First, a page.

The Central market is a must for anyone looking for a find whether it be arts, crafts, food, souvenirs or even pets.


Things are getting better in Cardiff for eating. It can be very difficult to book a table in the better restaurants on a Friday or Saturday evening. As a rule of thumb Mermaid Quay and the city centre are jam packed full with a varied contrast of eateries allowing you to experience many different tastes within a small area.

In the centre see Cafe Minuet (Marcello's) in Castle Arcade, The Potted Pig on High Street. In Riverside try Madhav's for unusual vegetarian Indian food. In the Bay avoid all the chains at Mermaid Quay and look at Mr G's Soul Kitchen for Caribbean. In Canton try La Cuina (Catalan food) on Kings Road. Head to City Road for a massive variety of world cuisines and don't miss .cn - an authentic Chinese restaurant very popular with the local Chinese community and Chinese students.


There are lots of little Mom and Pop eateries with reasonable, plentiful and quite tasty takes on the Full English breakfast, sandwiches, fish and chips, etc.

Also, there is the Brewery Quarter, which contains a few well known and different restaurants.

Vegetarians and vegans should head to Crumbs in Morgan Arcade for a great range of veggie and vegan food.

Also there are small cafes in the Indoor Market offering typical cafe food from toast to full roast dinners. prices typically range from .50p to £4.00. good deal for a quick fix.





Cardiff is one of top nights out in Britain having the most pubs per square foot than anywhere else in Britain it has many late night pubs, bars, clubs and restaurants. In the city centre, St Mary street, Greyfriars road and Mill Lane are especially lively and offer a variety of establishments to suit all tastes. Mermaid Quay is a lively, albeit smaller option to spend a warm summer night.

Cardiff is a place to drink, favoured by Stag and Hen Parties from all over the UK. St Mary St contains many pubs and clubs and becomes wild and exciting on Friday and Saturday nights. There are numerous clubs only a block short walk from Central Station that are bumping into the wee hours. An extensive venue and events list, including gigs and live bands can be found at What's on in Cardiff guide.

For a quieter drink, seek out:


Bear in mind it can be very difficult to find rooms available or within a sensible price when the Millennium Stadium is hosting events, especially when Wales play in rugby or football, so plan around the dates or plan early as it will be much cheaper.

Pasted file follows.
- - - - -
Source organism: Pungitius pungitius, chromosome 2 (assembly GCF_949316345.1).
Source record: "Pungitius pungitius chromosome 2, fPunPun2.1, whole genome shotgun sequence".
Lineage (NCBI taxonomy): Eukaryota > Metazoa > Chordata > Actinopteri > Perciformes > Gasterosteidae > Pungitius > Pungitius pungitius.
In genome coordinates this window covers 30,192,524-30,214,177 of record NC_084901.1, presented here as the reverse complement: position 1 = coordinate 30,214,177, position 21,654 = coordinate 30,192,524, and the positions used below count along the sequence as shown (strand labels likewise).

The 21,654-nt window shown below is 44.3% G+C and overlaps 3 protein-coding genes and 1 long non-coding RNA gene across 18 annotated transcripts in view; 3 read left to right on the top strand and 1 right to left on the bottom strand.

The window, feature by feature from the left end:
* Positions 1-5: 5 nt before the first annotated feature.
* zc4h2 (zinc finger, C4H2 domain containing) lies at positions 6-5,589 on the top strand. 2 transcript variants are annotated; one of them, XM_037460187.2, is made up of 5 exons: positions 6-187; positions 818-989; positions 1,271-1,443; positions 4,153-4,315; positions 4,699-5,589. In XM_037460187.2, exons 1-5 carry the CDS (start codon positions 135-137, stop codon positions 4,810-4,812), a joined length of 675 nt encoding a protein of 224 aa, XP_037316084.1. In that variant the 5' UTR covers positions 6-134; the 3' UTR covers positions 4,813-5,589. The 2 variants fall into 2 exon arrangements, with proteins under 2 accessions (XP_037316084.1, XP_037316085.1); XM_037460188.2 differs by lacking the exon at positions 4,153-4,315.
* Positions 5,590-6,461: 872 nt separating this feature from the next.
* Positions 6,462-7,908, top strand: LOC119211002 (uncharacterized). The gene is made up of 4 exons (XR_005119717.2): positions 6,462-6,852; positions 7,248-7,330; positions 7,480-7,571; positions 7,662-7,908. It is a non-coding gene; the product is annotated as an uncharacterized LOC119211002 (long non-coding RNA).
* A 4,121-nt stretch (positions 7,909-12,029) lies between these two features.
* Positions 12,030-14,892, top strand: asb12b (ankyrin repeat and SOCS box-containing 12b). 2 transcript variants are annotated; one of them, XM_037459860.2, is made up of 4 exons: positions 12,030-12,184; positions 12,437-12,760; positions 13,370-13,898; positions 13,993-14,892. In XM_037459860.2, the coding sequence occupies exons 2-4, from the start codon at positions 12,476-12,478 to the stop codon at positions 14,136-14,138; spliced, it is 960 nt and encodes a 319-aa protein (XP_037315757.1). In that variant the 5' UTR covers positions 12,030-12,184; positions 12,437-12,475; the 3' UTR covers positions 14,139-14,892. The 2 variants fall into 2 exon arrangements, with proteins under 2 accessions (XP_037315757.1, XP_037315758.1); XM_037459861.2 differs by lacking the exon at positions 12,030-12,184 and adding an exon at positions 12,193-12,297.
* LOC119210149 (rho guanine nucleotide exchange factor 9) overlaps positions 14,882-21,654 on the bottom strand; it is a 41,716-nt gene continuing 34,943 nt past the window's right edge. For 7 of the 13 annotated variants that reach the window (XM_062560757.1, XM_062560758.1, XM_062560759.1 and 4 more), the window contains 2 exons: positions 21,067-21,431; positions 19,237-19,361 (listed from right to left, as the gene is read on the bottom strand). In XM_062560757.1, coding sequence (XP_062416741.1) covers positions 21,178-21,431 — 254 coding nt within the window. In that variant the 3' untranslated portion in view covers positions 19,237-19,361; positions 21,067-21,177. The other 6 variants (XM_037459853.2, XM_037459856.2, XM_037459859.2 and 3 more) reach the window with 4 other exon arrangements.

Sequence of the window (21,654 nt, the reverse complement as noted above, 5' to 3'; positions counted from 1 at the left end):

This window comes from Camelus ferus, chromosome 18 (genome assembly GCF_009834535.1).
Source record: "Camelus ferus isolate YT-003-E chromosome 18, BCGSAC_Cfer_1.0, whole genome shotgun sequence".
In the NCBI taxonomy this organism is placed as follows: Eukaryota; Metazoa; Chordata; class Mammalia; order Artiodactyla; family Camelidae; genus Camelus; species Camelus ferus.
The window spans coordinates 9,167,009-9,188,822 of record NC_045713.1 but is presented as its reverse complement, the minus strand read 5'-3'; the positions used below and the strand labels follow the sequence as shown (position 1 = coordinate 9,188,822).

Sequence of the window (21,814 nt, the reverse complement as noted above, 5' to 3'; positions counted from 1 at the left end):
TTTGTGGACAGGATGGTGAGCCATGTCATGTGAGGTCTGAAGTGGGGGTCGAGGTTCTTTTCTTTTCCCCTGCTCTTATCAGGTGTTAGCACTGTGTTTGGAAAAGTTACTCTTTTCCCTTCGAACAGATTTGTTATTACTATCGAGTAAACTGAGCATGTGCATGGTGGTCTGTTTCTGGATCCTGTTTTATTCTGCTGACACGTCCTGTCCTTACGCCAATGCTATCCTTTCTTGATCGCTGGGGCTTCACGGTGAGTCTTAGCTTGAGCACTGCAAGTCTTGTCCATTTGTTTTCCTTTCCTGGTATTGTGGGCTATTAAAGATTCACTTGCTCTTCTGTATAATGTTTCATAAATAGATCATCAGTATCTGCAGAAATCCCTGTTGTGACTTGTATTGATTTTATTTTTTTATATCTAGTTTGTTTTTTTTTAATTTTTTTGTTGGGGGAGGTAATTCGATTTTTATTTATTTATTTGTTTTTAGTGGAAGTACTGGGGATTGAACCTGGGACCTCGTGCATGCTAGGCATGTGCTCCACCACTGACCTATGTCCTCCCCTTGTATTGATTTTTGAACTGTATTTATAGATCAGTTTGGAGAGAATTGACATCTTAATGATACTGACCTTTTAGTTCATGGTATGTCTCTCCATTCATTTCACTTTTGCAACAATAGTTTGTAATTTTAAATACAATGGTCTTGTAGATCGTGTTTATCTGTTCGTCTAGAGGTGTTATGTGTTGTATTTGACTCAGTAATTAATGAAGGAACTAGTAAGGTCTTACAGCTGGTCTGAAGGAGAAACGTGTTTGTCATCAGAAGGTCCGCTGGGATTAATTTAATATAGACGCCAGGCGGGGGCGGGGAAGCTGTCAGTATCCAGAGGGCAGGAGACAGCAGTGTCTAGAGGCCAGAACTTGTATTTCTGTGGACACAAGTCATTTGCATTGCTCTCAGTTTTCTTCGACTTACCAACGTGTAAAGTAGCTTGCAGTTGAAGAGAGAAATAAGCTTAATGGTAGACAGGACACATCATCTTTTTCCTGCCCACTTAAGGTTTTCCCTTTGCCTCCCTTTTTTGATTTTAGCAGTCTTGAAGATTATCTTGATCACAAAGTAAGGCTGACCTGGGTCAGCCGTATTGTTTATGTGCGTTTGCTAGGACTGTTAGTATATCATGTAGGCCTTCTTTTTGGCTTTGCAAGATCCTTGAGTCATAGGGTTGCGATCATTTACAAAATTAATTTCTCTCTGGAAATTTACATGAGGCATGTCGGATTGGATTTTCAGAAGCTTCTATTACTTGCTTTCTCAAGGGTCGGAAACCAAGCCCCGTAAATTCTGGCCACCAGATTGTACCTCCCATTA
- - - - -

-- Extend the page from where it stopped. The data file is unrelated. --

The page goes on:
Cardiff is home to around 30,000 students studying in various colleges and universities across the city.

Alexandra Gardens which the civic centre surrounds

Stay safe

Cardiff is quite a safe city, and certainly safer than most other major cities in the UK, with the centre having less overall crime than much smaller cities like Gloucester, Northampton and Derby, and far less than in the centre of London, Birmingham, Liverpool or Leeds. However, Cardiff has a relatively high rate of car theft crime rates . Make sure you remove all valuables from your vehicle, especially from show; and don't park at night in badly-lit streets in inner-city neighbourhoods such as Adamsdown, Splott, Riverside or Butetown. If you do need to leave a car overnight, several of the city-centre car parks offer cheap rates for all-night parking and are completely safe. Cardiff seems not to be plagued with a prominent red light district akin to many of the similarly-sized cities in England. However, areas such as Ocean Way in Adamsdown may be wise to avoid in the nights and early evenings in winter, as the area is known for prostitution. Anyone caught curb crawling is likely to be stopped and questioned by police, although more often than not, you will just be told to move on.

Alcohol-related violence is common in parts of Cardiff, especially on the weekends in the clubs and bars concentrated around St Mary Street and Greyfriars Road, so take extra caution to avoid offending anyone. (Cardiff Bay is usually less raucous at these times and attracts much less trouble.) In addition, as in any city, there are areas to avoid after dark: again, these include Adamsdown, Splott, Butetown, and Riverside. Bute Park is largely unlit at night so also best avoided.